A couple of weeks later I was back to one of my favourite race sites for a new experience - doing the Belwood Triathlon as a lone competitor! Tanker and I had always done this race as a relay in the past, but after hearing him rave about the lovely cycle course we decided to switch it up for 2014. I had a pretty good swim, suffered in the hills on the bike, then had a breakthrough run out of nowhere! I ran faster for the final 7.5km portion of that tri than I ever have in a stand-alone 5k.

On the move!
With no further racing on the schedule until September, there were adventures to be had! We laughed and paddled through rainy days in the backcountry at Frontenac Provincial Park, covering 6 lakes in 4 days before jetting off to Bon Echo Provincial Park for another couple of days of front country camping, hiking and kayaking along the incredible heights of Mazinaw Rock.

Soggy in Frontenac

Tanker's first canoe tour!

Bon Echo's quartzite cliffs

Tanker discovering pictographs on Mazinaw Rock

August saw some training happen as I tried to ready myself for fall racing, but the final week of the month was dedicated to our annual motorcycle tour. We had a wonderful trip exploring a science centre and a shipwreck museum, camping in Killarney Provincial Park, freezing ourselves at Brimley State Park on Lake Superior's southern shore, then drinking in the rich history of Fayette State Park before leaving Michigan's Upper Peninsula to return to South Higgins Lake State Park and on to the always-enjoyable Great Lakes Rally outside Detroit. We arrived home exhausted but full of incredible memories!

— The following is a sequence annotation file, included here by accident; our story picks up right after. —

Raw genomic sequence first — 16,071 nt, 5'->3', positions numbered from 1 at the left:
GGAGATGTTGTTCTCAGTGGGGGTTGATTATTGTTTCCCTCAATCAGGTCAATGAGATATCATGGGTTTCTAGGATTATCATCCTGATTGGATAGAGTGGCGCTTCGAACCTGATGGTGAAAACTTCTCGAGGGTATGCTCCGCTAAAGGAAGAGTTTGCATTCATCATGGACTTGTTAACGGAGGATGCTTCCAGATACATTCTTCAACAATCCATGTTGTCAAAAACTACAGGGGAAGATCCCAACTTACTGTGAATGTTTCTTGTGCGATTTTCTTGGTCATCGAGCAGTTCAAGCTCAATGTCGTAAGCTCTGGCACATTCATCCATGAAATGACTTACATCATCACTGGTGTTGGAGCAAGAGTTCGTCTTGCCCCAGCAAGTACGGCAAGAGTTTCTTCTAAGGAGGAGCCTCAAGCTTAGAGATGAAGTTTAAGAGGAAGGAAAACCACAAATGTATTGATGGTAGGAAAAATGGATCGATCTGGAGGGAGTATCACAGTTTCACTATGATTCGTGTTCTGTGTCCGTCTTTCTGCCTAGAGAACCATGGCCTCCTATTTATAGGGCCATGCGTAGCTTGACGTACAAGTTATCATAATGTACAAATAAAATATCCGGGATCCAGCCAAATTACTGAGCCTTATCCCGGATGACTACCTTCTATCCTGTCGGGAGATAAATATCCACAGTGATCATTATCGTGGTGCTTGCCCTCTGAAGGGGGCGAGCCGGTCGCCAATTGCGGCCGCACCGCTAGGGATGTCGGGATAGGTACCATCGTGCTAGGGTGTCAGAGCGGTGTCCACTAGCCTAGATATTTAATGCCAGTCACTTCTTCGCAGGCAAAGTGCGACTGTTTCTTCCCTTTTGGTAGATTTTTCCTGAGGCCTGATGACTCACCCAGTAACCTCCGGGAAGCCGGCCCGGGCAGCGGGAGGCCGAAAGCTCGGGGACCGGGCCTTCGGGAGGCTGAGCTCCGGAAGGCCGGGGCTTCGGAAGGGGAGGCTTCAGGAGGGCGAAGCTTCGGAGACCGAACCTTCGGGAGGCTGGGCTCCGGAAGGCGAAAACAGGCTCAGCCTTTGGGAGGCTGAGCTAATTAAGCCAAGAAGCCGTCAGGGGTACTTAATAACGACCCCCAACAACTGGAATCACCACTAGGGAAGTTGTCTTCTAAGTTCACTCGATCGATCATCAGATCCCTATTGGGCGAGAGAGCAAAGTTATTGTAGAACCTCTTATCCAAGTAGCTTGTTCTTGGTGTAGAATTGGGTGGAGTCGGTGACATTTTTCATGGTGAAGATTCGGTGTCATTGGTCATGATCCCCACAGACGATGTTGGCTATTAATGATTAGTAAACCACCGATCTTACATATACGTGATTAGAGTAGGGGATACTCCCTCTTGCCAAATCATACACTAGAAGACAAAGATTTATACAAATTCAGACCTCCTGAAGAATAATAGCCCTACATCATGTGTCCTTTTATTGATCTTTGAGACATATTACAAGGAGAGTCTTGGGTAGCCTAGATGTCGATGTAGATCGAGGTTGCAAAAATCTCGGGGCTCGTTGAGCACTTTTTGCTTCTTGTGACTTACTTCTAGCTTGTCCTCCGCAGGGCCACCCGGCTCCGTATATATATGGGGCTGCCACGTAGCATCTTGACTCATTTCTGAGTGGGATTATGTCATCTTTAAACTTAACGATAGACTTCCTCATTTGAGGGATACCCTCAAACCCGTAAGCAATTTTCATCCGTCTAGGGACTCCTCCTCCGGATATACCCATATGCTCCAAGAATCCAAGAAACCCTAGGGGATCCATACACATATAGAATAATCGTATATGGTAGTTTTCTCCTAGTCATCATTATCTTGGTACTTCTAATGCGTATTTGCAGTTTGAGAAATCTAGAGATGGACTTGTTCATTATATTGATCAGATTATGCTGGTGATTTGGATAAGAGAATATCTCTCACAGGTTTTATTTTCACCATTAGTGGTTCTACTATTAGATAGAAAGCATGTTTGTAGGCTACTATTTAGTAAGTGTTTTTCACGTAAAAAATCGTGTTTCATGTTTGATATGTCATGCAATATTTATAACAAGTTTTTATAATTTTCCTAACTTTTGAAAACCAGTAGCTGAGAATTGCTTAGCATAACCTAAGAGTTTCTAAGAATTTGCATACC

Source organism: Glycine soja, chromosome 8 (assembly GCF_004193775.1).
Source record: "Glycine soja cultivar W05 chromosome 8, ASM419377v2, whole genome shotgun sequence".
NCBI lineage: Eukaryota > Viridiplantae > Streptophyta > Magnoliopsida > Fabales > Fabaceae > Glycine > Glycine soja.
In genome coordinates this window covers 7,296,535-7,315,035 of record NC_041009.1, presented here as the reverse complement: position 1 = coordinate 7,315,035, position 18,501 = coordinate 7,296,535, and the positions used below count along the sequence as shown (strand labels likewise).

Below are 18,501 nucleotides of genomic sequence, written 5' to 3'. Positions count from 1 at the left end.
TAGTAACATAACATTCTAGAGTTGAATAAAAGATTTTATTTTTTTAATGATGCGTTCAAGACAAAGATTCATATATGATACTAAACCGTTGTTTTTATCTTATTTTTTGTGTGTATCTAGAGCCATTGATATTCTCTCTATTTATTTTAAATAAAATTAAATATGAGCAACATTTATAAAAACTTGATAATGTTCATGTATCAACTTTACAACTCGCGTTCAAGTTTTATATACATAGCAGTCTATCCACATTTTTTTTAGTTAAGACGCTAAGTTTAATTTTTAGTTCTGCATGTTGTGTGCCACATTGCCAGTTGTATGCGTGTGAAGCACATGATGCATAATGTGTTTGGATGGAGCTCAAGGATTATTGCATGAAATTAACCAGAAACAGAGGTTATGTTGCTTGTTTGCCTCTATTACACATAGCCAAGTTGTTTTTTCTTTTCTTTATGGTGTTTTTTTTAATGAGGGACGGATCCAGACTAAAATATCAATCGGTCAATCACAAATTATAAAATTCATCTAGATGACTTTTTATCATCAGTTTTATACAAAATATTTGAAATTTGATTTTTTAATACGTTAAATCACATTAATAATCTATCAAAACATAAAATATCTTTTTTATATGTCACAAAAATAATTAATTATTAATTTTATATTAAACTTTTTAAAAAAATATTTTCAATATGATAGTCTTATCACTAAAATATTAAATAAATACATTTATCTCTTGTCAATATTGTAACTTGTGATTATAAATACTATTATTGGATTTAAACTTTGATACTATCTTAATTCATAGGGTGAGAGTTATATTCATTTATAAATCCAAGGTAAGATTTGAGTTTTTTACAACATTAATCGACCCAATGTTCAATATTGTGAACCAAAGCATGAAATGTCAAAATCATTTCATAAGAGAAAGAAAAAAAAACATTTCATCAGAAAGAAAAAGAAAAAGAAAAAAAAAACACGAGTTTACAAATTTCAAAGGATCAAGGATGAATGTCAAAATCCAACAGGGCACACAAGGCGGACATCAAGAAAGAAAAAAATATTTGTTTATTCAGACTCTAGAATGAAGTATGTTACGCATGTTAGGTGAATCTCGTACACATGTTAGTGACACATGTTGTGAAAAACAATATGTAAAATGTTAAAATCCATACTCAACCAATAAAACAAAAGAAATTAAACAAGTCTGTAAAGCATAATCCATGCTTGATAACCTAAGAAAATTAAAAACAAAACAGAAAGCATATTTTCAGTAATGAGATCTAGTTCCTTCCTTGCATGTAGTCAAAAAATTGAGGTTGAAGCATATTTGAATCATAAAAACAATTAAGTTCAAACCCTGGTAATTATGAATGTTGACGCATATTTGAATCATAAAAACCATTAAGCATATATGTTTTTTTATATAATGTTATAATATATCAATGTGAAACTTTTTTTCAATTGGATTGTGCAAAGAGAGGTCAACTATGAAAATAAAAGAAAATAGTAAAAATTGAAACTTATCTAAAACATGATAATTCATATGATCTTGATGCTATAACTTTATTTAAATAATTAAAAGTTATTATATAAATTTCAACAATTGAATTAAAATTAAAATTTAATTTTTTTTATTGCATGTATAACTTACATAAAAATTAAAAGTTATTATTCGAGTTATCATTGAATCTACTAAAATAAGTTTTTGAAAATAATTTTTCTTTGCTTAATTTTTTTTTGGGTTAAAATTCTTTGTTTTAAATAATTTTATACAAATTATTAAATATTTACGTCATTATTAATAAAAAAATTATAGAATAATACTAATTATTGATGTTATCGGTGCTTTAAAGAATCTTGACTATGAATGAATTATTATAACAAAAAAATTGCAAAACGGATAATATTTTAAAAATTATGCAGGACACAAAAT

Making friends at Science North

Lake Superior sunset

Great Lakes Shipwreck Museum

Charcoal blast ovens at Fayette State Park

Endless dunes on the north shore of Lake Michigan

Huge campsite at South Higgins Lake

Riding with friends at GLR